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post #1 of 12 Old 03-20-2007 Thread Starter
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Exclamation Rusty seacock

I just bought a 36' sailboat that I am using as a liveaboard.

I just discovered a seacock that I was unaware of. It is rusty, loose, and leaking a very small amount of water from the threads between the hull fitting and shutoff valve.

I am fairly new to boats but assume that this is a critical problem. What can I do short of a haul out to temporarily stabilize this problem? I simply don't have the cash for a haul out right now. I am afraid that at any moment the entire seacock will break loose and sink the boat.

Thanks.
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post #2 of 12 Old 03-20-2007
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As you indicate, a rusty, loose, & leaking seacock assembly represents a critical problem; which could jeopardize your entire investment.
As a (very) TEMPORARY measure, you could try encasing the problematic parts of the assembly with a polyurethane structural adhesive/sealant, such as 3M #5200 (or #4100).
Others may counsel against 5200/4100, due to it’s EXTREMELY tenacious adhesion (you’ll have difficulty getting it off).
Whatever you dam it up with, do NOT use a silicone sealant.
FWIW,
Gord www.CruisersForum.com
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post #3 of 12 Old 03-20-2007
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Additionally....I would suggest having a tapered wooden plug close at hand that can be pounded into the seacock hole if it does give way.

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post #4 of 12 Old 03-20-2007
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Rather than encasing it in adhesive sealant, I would try using silicone self-fusing tape to seal the leak. Rescue Tape or Rubbaweld are brand names for this tape. It will be easier to clean up.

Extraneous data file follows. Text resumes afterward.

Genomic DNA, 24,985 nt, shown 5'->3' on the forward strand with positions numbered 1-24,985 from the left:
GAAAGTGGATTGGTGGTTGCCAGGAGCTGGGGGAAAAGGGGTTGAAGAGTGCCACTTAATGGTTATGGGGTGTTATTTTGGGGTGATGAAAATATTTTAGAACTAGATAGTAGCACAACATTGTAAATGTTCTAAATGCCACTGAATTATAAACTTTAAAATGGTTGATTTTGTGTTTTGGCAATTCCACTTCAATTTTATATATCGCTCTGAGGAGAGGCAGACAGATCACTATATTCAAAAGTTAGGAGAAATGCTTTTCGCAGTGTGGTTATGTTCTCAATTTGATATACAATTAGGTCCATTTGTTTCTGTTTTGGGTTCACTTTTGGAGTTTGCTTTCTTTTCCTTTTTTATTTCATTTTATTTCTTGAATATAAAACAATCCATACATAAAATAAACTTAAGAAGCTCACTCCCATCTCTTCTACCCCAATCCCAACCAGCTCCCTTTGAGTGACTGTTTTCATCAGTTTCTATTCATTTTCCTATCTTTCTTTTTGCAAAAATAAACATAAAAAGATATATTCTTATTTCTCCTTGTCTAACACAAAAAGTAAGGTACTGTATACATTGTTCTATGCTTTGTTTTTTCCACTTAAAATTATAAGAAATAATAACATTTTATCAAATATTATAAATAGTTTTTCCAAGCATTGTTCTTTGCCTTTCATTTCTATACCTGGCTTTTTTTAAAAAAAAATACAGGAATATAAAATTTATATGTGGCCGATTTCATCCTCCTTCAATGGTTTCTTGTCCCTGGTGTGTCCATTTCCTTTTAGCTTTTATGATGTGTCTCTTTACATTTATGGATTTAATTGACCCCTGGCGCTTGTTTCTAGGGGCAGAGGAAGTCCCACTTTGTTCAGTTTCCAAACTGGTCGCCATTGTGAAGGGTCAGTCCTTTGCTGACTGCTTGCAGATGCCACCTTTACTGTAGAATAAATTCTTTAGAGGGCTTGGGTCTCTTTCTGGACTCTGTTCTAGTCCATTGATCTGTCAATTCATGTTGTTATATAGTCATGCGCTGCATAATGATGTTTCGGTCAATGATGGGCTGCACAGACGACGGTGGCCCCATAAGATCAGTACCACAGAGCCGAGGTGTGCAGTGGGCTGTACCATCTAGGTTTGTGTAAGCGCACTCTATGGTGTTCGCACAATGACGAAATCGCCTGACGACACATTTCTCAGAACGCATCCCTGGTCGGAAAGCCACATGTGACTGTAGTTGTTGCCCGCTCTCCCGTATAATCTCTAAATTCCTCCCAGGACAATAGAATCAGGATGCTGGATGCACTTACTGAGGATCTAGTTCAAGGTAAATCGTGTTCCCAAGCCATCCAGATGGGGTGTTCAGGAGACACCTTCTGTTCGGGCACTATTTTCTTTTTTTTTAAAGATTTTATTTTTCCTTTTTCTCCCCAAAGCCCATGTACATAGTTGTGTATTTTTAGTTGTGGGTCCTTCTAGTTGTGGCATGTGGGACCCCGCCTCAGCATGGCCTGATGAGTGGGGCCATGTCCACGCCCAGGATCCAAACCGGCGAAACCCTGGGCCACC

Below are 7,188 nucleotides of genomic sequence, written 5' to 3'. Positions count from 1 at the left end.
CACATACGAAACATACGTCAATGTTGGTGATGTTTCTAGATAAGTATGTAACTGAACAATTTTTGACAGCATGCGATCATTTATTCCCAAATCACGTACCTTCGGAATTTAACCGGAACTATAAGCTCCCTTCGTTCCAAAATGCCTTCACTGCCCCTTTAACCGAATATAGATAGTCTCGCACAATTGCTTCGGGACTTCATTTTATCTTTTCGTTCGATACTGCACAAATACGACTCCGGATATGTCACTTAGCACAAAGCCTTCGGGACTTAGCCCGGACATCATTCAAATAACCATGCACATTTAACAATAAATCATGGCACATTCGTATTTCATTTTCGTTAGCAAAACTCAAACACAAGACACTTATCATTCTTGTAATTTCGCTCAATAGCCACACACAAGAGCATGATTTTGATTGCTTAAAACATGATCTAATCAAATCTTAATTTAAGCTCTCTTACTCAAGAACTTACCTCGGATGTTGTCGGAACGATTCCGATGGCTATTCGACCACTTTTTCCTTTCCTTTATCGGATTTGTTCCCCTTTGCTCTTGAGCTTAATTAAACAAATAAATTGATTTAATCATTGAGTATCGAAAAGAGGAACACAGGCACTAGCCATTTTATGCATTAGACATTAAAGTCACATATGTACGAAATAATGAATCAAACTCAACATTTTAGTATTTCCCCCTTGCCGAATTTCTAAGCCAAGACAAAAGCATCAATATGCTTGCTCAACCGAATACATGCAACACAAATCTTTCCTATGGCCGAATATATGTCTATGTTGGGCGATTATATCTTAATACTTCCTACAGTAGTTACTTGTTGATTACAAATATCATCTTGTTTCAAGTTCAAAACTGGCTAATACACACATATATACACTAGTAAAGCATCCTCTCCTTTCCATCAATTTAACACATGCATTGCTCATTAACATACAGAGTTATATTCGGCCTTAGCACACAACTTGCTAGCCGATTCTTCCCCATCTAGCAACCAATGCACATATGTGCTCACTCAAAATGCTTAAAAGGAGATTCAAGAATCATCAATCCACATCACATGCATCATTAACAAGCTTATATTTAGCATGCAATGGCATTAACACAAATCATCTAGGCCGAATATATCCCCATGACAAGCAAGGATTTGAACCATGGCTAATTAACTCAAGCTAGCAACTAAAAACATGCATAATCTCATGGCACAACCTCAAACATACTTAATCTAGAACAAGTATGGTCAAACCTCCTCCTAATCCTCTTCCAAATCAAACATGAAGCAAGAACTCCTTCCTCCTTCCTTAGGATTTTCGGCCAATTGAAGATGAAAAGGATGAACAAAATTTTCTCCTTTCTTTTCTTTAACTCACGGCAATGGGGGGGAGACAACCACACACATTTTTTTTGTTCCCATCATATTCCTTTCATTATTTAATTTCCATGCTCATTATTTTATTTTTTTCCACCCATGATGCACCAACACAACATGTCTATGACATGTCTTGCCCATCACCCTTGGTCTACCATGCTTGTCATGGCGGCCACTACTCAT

I also agree you should have a tapered wooden plug, but it should be softwood, like pine, and you need to keep it in a plastic bag, so it stays dry until you need it. That way, when you pound it into the hole, it will absorb water and swell up, essentially holding itself in place...which is why you need to keep it dry.

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post #5 of 12 Old 03-20-2007
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I’m going to disagree with the experts. Rust is never a good sign and with the seacock already leaking I would guess you have major structure problems with it. I would recommend being ready for it to break but I would not seal it with anything or mess with it at all. I’m not sure if you are in a cold environment but I’m thinking that if you are then the seacock might have frozen and the reason for the leak is a crack. Any movement could cause it to fall apart turning a small problem into a major issue. Get some good plugs as everyone has suggested and have an extra pump on hand in the event that she lets loose.

Stat saving money and as soon as possible get the boat on a lift and fix the problem. This is not the kind of thing you want to leave the marina with.
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post #6 of 12 Old 03-20-2007